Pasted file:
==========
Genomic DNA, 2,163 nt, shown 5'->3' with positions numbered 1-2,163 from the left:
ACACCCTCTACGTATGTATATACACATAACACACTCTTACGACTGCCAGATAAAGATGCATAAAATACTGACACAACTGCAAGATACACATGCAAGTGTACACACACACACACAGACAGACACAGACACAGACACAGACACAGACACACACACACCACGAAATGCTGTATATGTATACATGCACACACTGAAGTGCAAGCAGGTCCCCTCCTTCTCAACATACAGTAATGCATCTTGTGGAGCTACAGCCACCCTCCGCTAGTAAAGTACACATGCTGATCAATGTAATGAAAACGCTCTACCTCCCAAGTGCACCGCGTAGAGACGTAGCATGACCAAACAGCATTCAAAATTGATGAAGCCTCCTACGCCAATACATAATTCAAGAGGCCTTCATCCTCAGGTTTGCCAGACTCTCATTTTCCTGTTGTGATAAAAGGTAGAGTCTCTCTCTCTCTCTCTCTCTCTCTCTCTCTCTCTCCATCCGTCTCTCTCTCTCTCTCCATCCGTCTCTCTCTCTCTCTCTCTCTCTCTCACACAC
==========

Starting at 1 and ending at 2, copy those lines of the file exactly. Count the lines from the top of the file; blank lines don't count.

Genomic DNA, 2,163 nt, shown 5'->3' with positions numbered 1-2,163 from the left:
ACACCCTCTACGTATGTATATACACATAACACACTCTTACGACTGCCAGATAAAGATGCATAAAATACTGACACAACTGCAAGATACACATGCAAGTGTACACACACACACACAGACAGACACAGACACAGACACAGACACAGACACACACACACCACGAAATGCTGTATATGTATACATGCACACACTGAAGTGCAAGCAGGTCCCCTCCTTCTCAACATACAGTAATGCATCTTGTGGAGCTACAGCCACCCTCCGCTAGTAAAGTACACATGCTGATCAATGTAATGAAAACGCTCTACCTCCCAAGTGCACCGCGTAGAGACGTAGCATGACCAAACAGCATTCAAAATTGATGAAGCCTCCTACGCCAATACATAATTCAAGAGGCCTTCATCCTCAGGTTTGCCAGACTCTCATTTTCCTGTTGTGATAAAAGGTAGAGTCTCTCTCTCTCTCTCTCTCTCTCTCTCTCTCTCTCCATCCGTCTCTCTCTCTCTCTCCATCCGTCTCTCTCTCTCTCTCTCTCTCTCTCACACAC